Robert Wood pleaded guilty Thursday to second-degree assault, conspiracy to commit second-degree assault and accessory to murder after the fact in Baltimore County Circuit Court.

Prosecutors said Mr. Woods punched Joshua Gibson, 16, in the face as the teen walked on a Dundalk street. They said teenager, who was chosen at random by his attackers, was then shot in the face and back by a second person.

Sentencing was scheduled for Oct. 31.

Earlier this week, Robert Bragg, 18, of Dundalk, who was driving the car in which the attackers had been riding, pleaded guilty to the same charges.


Winery granted entertainment permit

A winery in downtown Frederick is celebrating a regulatory victory that allows it to expand its operating hours and offer entertainment.

Frederick Cellars was Maryland’s first urban winery when it opened nearly two years ago in the Everedy Square antique-shopping district. The owners wanted to offer live music and special events along with wine sales, but city zoning restrictions forced it to operate as a liquor store.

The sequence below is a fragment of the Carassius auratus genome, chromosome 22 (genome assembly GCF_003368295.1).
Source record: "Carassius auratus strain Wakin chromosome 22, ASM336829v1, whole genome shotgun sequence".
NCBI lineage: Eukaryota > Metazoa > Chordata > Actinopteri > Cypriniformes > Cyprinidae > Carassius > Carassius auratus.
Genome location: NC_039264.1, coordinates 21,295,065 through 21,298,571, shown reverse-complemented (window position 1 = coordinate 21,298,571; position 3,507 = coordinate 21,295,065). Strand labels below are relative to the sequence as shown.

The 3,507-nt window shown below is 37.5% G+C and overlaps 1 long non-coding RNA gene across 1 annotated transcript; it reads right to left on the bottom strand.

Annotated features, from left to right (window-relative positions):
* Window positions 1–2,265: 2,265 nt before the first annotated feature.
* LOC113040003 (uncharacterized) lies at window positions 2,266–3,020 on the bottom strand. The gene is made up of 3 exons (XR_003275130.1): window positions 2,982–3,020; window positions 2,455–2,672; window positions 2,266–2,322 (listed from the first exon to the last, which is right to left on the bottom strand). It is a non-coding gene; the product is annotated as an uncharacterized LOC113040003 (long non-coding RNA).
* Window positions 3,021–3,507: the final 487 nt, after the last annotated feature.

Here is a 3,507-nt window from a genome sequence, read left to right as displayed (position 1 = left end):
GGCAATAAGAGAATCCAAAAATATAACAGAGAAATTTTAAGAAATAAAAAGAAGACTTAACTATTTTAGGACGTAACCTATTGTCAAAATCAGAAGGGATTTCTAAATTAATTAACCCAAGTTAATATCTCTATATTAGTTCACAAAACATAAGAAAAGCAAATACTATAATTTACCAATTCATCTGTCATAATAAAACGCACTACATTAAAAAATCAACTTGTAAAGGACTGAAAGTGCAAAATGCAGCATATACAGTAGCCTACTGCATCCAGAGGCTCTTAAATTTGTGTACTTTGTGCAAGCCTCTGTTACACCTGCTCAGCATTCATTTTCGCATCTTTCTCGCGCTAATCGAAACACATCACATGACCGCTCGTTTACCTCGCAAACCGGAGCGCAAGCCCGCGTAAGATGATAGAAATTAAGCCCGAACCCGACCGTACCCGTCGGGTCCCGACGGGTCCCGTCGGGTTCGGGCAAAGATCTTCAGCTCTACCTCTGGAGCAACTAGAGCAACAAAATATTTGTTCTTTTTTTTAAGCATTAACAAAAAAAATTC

The Board of Zoning Appeals now has granted the business a permit enabling it to offer entertainment, host wedding receptions and stay open as late as 10 p.m. weekdays and midnight on weekends.

Urban wineries are located in or near population centers instead of at the vineyards that supply their grapes. The Maryland Winery Association said others have opened in St. Michael’s and Manchester since Frederick Cellars began operating in late 2006.



Judge delays privacy lawsuit

Trial of a lawsuit challenging a new Virginia law that bars individuals from posting Social Security numbers on the Internet has been postponed.

The case had been set for trial Thursday, but U.S. District Judge Robert Payne asked for additional briefs and delayed the case until Aug. 14.